I was going to leave a comment, but decided that this belongs in my own space, not in hers. It's too important for me to lose track of, and anyway, the following is not entirely directed at her.
Here is my response: I disagree.
We are not the culture of laziness. Quite the contrary. We are the frenetic culture of never being satisfied, of never ceasing our perpetual motion for even an instant, of worshipping at the altar of self improvement. We are so empowered to potentially change so many things that we have almost reached the point of training ourselves out of the ability to accept... anything at all.
The current trend, especially in relationships, of telling people, "You can't change others," is a backlash against years of the idea that you could train people. We aren't experiencing a culture-wide laxity, we're experiencing a temporarily sanity blip in response to quite a bit of research telling us that we are slowly driving ourselves crazy. Half a nation of anorexic girls does not demonstrate that we're not being strict enough with ourselves. We're zealots when it comes to the Unreachable Standard. What we flunk at, time after time, is reality.
Buddhism could never be invented here. We refuse to accept the idea that the endurance of suffering can be beautiful, because we've convinced ourselves that all suffering can be FIXED. We're perfectionists. And perfectionists are miserable people to have to share a life with.
I should know. We can smell our own.
I am one of the most determined, self-critical, self-improving people I have ever met. And I was never able to accomplish a single thing until I finally began to learn who I was and what my limitations were, and forgive myself for the fact that that person and those limits were never, ever going to please any other human being on this planet except myself... and then only if I made up my mind that I was good enough. The idea of "do your best" is horrifying. The idea of "you can always do better" is a nightmare. I tried to leave that cage behind. It's a habit of thinking with me. Every morning I wake up with a mindset that I have to "do better", and every day I have to break it apart in order to function. I have to realize that I am myself, and once I am myself, there are things I want to do. That's when the magic begins.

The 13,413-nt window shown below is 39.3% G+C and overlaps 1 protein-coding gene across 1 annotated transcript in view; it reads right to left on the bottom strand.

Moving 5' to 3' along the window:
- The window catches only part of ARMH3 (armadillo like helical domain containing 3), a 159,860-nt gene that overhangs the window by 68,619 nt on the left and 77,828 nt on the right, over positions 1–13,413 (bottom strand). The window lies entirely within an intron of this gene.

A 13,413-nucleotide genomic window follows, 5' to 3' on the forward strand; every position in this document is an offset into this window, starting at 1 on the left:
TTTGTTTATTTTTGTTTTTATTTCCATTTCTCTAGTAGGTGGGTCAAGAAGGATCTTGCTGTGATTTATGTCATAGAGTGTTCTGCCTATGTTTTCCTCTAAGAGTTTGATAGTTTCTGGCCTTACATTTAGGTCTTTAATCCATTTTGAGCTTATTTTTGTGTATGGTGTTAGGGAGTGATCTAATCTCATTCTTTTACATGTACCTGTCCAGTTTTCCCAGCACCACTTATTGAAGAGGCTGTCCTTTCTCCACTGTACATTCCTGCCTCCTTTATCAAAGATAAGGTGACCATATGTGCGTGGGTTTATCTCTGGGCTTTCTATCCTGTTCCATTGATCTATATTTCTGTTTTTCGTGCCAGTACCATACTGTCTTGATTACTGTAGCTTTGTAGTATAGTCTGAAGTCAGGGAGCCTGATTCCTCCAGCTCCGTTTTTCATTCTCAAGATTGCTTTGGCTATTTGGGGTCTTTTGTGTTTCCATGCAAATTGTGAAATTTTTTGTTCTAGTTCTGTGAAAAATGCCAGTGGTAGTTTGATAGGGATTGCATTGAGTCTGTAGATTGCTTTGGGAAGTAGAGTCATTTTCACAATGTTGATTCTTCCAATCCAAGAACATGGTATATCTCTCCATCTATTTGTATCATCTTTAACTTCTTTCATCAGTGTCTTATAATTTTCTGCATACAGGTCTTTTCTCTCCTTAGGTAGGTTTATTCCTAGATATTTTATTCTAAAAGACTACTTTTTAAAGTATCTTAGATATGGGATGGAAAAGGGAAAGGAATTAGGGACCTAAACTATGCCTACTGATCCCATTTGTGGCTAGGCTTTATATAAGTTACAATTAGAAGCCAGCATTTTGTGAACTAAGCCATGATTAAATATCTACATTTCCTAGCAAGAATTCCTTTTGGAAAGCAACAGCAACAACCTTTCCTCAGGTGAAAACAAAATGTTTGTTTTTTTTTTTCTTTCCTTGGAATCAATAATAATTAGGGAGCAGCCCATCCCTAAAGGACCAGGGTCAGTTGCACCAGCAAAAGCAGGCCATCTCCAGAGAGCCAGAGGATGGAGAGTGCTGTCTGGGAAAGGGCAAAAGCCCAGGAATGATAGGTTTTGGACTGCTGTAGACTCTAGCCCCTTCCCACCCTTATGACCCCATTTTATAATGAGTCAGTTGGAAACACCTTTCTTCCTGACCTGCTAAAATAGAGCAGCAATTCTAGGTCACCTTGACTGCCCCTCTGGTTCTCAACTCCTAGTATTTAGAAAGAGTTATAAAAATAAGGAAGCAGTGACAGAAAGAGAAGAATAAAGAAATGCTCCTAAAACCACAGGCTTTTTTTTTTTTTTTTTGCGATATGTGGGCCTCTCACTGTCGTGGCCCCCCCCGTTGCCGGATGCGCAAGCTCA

Not everything deserves my best, and "doing better" is just like making more money... you can never GET there. There is no end, no goal. It's just a way to spin your wheels. My standards are unattainable, not because they're so good, but because the bar never stops rising.
Corporate culture has embraced the idea of an always-rising bar of accomplishment and ability. Well, they're welcome to the very logical hell they're creating. I'll play along for as many years as I can and do my best not to let my soul get sold to their ideals, to the point where doing badly at work makes me feel like a worthless human being... it will help me a lot if I have loving relationships with people who aren't constantly re-evaluating me. There's a reason why the idea of family includes the notion that it's who you are, not how you behave, that makes you a member. We have a knee-jerk reaction to that as a bad thing, because the only time we ever notice it is in the context of families harboring criminals. Well, that's not the only time it happens, and it's not a bad thing. That kind of "permanent good status judgment" is there because we absolutely require those kind of relationships as social animals... the kind of relationships that can tolerate even enormous mistakes and flaws and bounce back.